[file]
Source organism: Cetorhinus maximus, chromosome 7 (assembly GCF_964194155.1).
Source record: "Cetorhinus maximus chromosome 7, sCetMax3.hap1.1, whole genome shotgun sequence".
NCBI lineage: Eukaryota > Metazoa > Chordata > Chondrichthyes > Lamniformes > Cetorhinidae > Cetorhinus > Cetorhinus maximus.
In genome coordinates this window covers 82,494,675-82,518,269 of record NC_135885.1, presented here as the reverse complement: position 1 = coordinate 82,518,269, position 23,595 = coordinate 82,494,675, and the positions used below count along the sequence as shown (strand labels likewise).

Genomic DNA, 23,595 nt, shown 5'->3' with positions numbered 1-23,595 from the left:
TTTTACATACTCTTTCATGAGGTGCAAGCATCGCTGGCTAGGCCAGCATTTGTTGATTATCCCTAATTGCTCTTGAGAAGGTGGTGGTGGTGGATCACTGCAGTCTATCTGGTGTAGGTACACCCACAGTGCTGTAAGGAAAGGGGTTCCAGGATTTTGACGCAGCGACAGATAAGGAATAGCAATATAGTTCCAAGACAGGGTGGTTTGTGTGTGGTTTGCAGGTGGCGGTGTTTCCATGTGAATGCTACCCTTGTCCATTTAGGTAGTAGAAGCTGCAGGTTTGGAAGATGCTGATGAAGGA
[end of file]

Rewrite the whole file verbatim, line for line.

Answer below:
Source organism: Cetorhinus maximus, chromosome 7 (assembly GCF_964194155.1).
Source record: "Cetorhinus maximus chromosome 7, sCetMax3.hap1.1, whole genome shotgun sequence".
NCBI lineage: Eukaryota > Metazoa > Chordata > Chondrichthyes > Lamniformes > Cetorhinidae > Cetorhinus > Cetorhinus maximus.
In genome coordinates this window covers 82,494,675-82,518,269 of record NC_135885.1, presented here as the reverse complement: position 1 = coordinate 82,518,269, position 23,595 = coordinate 82,494,675, and the positions used below count along the sequence as shown (strand labels likewise).

Genomic DNA, 23,595 nt, shown 5'->3' with positions numbered 1-23,595 from the left:
TTTTACATACTCTTTCATGAGGTGCAAGCATCGCTGGCTAGGCCAGCATTTGTTGATTATCCCTAATTGCTCTTGAGAAGGTGGTGGTGGTGGATCACTGCAGTCTATCTGGTGTAGGTACACCCACAGTGCTGTAAGGAAAGGGGTTCCAGGATTTTGACGCAGCGACAGATAAGGAATAGCAATATAGTTCCAAGACAGGGTGGTTTGTGTGTGGTTTGCAGGTGGCGGTGTTTCCATGTGAATGCTACCCTTGTCCATTTAGGTAGTAGAAGCTGCAGGTTTGGAAGATGCTGATGAAGGA